NEW YORK CITY (WABC) -- Commuters will notice some major changes Monday along some MTA bus routes.
Free rides are ending, and shower curtain-style dividers are coming down on some buses.
Riders will now be able board from the front again, but safety measures will remain in place.
Rear entry boarding began in March as a way to protect drivers from being exposed to the coronavirus.
Eyewitness News was at 242nd and Broadway, where some commuters do the bus-to-train transfer.
New signs inside MTA buses remind passengers to once again pay the fare and then stand behind the white line.
The MTA says it is also installing plastic shower curtains or shower door-style barriers to protect drivers on more than 5800 buses.
Additionally, the MTA announced it is also enhancing employee safety by moving back the white line on the bus floor, behind which riders are expected to stand providing more social distancing for the operator. Customers are reminded to refill their MetroCards as fare collection resumes.
MTA Bridge and Tunnel Officers and EAGLE teams are being deployed throughout the bus system to help remind customers they must pay the fare and are required to wear a mask while on public transit.
"As we prepare for Monday, we want customers and employees to know we are doing everything we can to keep them safe - from disinfecting our buses to mandating masks to installing protective barriers for our operators," said Sarah Feinberg, Interim President of New York City Transit. "We honor and respect our heroic front line employees for everything they continue to do for our city. We are resuming fare collection at a time when we are facing the worst financial crisis in MTA history and we need the federal government to step up and deliver $12 billion in urgently needed funding now."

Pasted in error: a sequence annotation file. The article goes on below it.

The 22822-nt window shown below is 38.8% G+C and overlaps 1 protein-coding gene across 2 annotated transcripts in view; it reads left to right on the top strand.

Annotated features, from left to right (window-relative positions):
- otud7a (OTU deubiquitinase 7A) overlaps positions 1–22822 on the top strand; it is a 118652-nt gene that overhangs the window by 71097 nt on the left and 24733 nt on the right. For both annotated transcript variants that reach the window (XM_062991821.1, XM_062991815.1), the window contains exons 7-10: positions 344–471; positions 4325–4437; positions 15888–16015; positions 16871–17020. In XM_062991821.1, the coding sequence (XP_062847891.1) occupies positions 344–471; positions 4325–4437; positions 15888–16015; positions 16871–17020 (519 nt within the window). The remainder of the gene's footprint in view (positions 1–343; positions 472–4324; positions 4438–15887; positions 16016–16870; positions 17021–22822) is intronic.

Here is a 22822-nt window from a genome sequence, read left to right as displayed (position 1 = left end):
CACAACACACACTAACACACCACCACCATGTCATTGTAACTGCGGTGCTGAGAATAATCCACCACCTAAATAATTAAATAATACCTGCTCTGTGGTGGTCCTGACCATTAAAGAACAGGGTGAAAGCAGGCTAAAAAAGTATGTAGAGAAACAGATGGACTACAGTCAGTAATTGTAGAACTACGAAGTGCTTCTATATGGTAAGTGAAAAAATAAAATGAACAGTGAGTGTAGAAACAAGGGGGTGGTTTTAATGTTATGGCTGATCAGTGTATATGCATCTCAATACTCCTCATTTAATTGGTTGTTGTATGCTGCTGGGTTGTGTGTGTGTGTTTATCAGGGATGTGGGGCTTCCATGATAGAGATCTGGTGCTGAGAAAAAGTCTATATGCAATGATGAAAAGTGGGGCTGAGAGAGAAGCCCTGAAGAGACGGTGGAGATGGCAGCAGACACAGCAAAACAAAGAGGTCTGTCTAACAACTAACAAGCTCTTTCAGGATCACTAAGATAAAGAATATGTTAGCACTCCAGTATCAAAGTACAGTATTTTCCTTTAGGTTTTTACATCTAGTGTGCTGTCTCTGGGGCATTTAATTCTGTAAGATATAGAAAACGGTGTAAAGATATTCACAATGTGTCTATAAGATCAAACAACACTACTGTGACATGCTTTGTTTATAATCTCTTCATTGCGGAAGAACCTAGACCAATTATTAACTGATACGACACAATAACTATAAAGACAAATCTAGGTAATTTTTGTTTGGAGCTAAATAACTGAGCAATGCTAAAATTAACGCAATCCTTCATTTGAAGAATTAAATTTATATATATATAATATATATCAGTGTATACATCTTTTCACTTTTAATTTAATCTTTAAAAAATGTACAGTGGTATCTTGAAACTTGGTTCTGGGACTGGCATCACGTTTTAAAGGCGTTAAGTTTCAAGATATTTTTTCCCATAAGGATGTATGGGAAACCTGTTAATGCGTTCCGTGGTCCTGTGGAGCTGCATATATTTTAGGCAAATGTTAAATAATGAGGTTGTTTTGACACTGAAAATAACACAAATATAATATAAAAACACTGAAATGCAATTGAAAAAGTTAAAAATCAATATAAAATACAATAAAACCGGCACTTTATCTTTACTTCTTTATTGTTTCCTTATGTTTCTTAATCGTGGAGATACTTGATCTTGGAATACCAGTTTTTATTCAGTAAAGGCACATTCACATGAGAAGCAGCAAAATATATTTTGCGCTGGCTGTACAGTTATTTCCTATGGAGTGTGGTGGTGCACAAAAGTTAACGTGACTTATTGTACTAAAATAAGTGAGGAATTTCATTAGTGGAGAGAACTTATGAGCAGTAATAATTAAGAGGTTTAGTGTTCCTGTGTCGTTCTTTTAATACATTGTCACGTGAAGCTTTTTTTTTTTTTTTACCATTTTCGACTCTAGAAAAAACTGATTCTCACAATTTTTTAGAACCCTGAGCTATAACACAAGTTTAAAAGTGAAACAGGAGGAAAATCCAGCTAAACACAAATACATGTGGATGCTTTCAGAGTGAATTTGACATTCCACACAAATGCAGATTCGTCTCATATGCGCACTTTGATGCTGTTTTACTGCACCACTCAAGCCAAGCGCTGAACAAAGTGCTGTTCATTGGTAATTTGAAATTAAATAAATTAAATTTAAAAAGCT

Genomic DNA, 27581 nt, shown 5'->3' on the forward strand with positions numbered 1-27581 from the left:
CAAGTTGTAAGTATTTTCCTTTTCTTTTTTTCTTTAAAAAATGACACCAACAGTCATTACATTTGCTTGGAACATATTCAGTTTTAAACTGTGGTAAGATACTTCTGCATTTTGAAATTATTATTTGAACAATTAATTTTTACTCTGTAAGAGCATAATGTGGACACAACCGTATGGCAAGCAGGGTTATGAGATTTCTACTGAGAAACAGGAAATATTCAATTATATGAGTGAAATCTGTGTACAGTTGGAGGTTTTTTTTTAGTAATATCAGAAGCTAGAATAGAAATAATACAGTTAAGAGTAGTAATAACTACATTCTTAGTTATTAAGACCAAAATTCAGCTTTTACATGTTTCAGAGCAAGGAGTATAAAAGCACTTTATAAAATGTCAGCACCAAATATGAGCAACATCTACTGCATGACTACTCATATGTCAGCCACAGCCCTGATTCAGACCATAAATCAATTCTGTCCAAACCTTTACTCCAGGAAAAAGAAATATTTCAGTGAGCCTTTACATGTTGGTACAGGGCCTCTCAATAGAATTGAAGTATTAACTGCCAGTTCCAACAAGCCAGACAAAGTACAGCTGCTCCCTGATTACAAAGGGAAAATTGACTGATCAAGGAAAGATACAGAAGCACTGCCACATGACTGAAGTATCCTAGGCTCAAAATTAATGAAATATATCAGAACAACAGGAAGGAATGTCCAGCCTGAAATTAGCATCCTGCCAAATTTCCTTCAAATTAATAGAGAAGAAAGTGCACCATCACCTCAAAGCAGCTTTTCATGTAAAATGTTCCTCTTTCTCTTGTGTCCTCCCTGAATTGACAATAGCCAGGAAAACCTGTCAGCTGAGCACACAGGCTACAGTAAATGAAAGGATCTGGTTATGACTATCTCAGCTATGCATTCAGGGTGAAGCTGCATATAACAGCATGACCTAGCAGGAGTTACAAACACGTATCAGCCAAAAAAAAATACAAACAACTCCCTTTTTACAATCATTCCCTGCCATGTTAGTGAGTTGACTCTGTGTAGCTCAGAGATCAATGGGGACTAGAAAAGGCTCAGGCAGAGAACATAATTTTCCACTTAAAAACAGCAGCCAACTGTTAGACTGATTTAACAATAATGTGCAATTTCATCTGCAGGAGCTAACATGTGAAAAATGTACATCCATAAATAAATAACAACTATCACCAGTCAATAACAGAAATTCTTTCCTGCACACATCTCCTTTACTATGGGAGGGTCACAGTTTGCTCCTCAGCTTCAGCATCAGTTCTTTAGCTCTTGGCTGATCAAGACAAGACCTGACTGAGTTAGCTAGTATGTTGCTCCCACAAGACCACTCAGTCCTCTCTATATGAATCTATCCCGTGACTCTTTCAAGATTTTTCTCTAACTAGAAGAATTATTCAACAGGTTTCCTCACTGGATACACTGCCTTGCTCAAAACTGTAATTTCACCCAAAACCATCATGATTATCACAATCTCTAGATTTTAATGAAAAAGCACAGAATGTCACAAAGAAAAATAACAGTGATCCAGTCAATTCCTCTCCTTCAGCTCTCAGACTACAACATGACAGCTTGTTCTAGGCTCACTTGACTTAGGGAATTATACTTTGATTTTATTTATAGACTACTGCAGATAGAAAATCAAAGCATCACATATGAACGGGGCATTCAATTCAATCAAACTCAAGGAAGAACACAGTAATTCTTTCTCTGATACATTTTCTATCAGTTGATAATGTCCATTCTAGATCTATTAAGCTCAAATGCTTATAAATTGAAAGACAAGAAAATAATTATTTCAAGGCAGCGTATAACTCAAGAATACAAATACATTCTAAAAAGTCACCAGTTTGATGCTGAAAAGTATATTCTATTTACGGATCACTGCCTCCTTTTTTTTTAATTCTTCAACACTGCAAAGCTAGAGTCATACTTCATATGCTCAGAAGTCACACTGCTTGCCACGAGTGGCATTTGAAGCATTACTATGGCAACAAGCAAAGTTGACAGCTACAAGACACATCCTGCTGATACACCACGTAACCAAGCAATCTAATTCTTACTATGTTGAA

Bus ridership has actually increased this summer, with many riders opting to stay out of the subway.
Add to this the fact that due to rear boarding restrictions, bus rides have been free.
"It was really nice actually," one rider said. "You just hop on, you hop off. Yeah, I like that."
"In the beginning, I was a little cautious. But after a while I did feel pretty safe," said another. "If it's very, very crowded, I'll wait for the next one. But I feel fine with it."
But the MTA's finances are not fine.
The agency says it is dealing with its worst fiscal crisis ever, estimating it would have collected $159 million if bus riders had been paying fares during the pandemic.
The MTA is now asking the federal government for a $12 billion dollar bailout.
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